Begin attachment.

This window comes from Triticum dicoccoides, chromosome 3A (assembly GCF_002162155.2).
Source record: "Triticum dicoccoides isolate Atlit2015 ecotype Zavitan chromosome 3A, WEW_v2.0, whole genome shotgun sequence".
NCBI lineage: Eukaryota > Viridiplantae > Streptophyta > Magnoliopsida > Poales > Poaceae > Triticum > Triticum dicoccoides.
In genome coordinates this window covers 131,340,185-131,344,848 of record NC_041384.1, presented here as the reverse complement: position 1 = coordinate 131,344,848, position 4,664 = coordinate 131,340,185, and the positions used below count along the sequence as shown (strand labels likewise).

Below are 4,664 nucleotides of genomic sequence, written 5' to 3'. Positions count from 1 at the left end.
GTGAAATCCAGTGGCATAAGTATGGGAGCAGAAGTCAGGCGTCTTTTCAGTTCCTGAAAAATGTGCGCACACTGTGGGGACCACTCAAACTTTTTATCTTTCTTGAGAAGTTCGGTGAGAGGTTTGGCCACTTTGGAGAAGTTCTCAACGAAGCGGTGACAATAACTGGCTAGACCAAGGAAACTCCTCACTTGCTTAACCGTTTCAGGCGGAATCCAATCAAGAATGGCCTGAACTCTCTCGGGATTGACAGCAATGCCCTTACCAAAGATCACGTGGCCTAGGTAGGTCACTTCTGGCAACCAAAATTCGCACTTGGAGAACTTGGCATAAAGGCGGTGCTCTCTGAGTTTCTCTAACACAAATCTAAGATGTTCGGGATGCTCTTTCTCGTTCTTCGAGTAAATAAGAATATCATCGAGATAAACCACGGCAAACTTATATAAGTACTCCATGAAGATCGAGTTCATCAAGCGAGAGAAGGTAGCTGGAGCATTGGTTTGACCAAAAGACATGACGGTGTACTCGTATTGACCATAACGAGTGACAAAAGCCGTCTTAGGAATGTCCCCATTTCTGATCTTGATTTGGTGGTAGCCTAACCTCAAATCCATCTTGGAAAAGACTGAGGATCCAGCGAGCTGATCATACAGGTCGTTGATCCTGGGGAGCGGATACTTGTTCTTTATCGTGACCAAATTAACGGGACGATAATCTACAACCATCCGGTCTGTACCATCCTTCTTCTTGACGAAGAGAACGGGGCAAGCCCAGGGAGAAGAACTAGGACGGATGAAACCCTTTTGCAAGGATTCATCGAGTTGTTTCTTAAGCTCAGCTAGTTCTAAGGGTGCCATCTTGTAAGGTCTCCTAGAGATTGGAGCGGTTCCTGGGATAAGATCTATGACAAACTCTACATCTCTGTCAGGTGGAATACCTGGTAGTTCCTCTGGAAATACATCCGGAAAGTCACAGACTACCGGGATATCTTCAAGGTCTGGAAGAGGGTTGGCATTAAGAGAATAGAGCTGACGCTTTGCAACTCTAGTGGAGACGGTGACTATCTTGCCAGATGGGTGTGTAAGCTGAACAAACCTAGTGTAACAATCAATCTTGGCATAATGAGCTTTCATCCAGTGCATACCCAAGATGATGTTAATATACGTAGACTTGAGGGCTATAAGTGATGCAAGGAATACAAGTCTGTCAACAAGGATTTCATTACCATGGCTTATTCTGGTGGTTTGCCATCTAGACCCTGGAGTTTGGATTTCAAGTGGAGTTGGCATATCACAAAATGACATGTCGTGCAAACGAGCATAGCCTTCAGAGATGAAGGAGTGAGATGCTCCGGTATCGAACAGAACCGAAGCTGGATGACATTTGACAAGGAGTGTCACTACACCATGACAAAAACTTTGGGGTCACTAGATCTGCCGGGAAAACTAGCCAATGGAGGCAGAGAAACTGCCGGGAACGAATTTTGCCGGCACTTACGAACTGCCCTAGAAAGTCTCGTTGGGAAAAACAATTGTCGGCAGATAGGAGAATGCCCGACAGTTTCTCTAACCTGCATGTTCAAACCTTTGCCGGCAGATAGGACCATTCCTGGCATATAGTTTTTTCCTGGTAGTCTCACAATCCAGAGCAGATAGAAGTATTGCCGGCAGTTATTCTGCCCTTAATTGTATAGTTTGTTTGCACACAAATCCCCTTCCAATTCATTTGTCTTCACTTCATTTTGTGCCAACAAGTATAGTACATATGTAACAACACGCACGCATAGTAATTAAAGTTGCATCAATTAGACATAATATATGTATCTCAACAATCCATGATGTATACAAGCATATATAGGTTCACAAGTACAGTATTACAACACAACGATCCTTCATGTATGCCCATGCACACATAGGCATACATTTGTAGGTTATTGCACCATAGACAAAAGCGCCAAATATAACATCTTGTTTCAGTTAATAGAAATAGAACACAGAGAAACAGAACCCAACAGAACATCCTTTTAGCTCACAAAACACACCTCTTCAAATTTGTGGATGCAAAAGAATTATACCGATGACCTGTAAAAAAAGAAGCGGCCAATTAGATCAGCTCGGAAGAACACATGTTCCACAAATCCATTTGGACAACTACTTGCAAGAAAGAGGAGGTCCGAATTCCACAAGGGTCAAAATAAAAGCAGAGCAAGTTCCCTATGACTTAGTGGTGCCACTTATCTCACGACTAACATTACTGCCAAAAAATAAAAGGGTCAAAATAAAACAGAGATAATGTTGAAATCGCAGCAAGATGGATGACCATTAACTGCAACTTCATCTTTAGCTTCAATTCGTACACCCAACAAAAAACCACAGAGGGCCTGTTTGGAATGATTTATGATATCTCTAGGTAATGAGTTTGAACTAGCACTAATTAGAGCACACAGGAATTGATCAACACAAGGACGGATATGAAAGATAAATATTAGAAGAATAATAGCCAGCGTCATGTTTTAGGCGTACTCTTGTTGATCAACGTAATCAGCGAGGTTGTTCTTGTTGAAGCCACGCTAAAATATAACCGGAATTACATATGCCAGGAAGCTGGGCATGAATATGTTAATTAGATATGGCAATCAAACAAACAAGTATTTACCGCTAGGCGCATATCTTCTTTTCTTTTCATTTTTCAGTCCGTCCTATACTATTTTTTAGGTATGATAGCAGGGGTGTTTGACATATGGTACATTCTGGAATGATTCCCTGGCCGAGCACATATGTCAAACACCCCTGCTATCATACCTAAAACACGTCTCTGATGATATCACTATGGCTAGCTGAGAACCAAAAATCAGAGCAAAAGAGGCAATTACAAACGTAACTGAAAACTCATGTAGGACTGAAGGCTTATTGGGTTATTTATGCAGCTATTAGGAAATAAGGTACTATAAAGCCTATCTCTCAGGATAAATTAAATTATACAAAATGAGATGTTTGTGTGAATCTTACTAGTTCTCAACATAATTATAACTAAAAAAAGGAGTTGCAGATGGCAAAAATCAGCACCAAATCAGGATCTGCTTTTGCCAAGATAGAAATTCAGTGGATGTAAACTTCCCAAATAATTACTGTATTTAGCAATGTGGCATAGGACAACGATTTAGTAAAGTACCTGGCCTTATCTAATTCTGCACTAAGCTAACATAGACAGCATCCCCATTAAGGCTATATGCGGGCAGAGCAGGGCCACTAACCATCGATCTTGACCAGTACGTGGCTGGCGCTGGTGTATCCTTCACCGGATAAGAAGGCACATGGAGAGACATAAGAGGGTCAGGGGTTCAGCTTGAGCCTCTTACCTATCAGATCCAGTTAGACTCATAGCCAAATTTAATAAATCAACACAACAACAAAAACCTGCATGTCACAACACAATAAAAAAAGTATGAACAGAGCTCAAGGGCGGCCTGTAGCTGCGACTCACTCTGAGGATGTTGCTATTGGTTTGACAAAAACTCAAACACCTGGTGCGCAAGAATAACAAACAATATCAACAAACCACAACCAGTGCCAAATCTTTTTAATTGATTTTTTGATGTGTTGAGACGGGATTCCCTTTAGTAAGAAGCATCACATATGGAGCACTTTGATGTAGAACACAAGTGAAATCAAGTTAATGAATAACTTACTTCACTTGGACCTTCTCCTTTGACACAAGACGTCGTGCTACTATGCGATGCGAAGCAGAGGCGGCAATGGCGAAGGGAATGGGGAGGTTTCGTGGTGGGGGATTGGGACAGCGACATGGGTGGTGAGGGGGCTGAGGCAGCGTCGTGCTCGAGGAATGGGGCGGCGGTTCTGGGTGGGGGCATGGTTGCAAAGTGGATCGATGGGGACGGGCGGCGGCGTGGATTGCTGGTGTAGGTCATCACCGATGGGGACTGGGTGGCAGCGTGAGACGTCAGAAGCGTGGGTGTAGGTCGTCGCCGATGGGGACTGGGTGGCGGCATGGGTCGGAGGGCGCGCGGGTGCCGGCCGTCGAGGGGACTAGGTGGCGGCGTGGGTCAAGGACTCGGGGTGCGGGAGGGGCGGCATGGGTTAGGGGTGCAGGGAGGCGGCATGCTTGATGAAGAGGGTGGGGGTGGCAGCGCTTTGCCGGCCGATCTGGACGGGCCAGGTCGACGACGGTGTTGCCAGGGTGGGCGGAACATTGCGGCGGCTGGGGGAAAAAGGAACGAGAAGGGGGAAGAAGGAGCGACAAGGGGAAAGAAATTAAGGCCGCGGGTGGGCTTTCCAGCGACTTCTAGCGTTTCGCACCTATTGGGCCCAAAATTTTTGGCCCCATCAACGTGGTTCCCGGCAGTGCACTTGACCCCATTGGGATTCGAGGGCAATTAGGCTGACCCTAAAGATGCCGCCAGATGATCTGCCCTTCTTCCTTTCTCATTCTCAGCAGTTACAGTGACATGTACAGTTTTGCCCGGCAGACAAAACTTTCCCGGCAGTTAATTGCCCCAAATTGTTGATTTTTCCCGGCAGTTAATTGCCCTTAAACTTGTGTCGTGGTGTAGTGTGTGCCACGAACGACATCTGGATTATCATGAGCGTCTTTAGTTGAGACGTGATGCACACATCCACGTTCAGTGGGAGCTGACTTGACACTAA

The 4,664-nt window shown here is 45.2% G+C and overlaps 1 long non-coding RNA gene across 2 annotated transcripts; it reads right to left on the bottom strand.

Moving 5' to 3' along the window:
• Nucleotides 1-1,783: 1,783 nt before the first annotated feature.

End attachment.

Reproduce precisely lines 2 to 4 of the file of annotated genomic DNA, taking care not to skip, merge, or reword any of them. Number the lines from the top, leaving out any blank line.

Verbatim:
Source record: "Triticum dicoccoides isolate Atlit2015 ecotype Zavitan chromosome 3A, WEW_v2.0, whole genome shotgun sequence".
NCBI lineage: Eukaryota > Viridiplantae > Streptophyta > Magnoliopsida > Poales > Poaceae > Triticum > Triticum dicoccoides.
In genome coordinates this window covers 131,340,185-131,344,848 of record NC_041384.1, presented here as the reverse complement: position 1 = coordinate 131,344,848, position 4,664 = coordinate 131,340,185, and the positions used below count along the sequence as shown (strand labels likewise).